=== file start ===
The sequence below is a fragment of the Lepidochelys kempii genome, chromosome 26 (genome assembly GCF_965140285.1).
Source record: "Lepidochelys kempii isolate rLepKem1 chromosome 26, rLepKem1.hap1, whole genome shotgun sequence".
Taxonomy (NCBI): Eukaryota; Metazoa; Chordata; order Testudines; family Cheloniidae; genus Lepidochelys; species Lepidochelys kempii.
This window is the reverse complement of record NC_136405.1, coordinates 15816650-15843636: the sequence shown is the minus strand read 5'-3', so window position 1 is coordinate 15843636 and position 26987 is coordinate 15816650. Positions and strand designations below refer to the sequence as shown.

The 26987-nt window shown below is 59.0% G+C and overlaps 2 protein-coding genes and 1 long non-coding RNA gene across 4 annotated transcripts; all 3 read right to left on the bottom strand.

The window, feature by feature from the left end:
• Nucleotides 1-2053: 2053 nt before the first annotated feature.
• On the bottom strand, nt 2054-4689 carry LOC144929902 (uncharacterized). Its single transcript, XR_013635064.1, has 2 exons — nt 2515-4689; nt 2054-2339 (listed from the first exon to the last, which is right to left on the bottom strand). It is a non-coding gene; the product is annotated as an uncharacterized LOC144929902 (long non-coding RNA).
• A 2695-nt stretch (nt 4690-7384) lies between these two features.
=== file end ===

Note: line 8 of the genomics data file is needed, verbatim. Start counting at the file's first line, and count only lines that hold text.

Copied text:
• On the bottom strand, nt 2054-4689 carry LOC144929902 (uncharacterized). Its single transcript, XR_013635064.1, has 2 exons — nt 2515-4689; nt 2054-2339 (listed from the first exon to the last, which is right to left on the bottom strand). It is a non-coding gene; the product is annotated as an uncharacterized LOC144929902 (long non-coding RNA).